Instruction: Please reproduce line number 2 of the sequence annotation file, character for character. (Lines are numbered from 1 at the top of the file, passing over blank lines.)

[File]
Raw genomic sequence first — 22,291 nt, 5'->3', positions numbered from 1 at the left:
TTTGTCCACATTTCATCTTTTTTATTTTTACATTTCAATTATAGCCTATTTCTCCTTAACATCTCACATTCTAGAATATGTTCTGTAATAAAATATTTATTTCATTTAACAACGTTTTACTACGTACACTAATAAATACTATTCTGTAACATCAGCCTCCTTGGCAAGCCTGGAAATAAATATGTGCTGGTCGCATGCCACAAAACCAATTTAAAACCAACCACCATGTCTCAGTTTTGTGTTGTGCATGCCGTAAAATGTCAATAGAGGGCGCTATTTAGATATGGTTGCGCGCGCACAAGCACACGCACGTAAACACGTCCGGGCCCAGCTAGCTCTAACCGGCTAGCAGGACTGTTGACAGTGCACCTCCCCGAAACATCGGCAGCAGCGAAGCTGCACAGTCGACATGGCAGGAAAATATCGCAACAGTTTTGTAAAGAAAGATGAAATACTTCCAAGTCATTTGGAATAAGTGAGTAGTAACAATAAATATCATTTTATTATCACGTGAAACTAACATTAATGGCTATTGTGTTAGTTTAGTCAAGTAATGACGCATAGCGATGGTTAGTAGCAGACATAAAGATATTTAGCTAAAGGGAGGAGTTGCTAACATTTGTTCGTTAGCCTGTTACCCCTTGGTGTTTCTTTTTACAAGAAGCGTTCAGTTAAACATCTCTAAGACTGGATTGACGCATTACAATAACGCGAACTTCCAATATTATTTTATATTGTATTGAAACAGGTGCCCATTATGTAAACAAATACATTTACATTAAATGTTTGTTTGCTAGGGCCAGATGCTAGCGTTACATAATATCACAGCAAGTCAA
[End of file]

TTTGTCCACATTTCATCTTTTTTATTTTTACATTTCAATTATAGCCTATTTCTCCTTAACATCTCACATTCTAGAATATGTTCTGTAATAAAATATTTATTTCATTTAACAACGTTTTACTACGTACACTAATAAATACTATTCTGTAACATCAGCCTCCTTGGCAAGCCTGGAAATAAATATGTGCTGGTCGCATGCCACAAAACCAATTTAAAACCAACCACCATGTCTCAGTTTTGTGTTGTGCATGCCGTAAAATGTCAATAGAGGGCGCTATTTAGATATGGTTGCGCGCGCACAAGCACACGCACGTAAACACGTCCGGGCCCAGCTAGCTCTAACCGGCTAGCAGGACTGTTGACAGTGCACCTCCCCGAAACATCGGCAGCAGCGAAGCTGCACAGTCGACATGGCAGGAAAATATCGCAACAGTTTTGTAAAGAAAGATGAAATACTTCCAAGTCATTTGGAATAAGTGAGTAGTAACAATAAATATCATTTTATTATCACGTGAAACTAACATTAATGGCTATTGTGTTAGTTTAGTCAAGTAATGACGCATAGCGATGGTTAGTAGCAGACATAAAGATATTTAGCTAAAGGGAGGAGTTGCTAACATTTGTTCGTTAGCCTGTTACCCCTTGGTGTTTCTTTTTACAAGAAGCGTTCAGTTAAACATCTCTAAGACTGGATTGACGCATTACAATAACGCGAACTTCCAATATTATTTTATATTGTATTGAAACAGGTGCCCATTATGTAAACAAATACATTTACATTAAATGTTTGTTTGCTAGGGCCAGATGCTAGCGTTACATAATATCACAGCAAGTCAA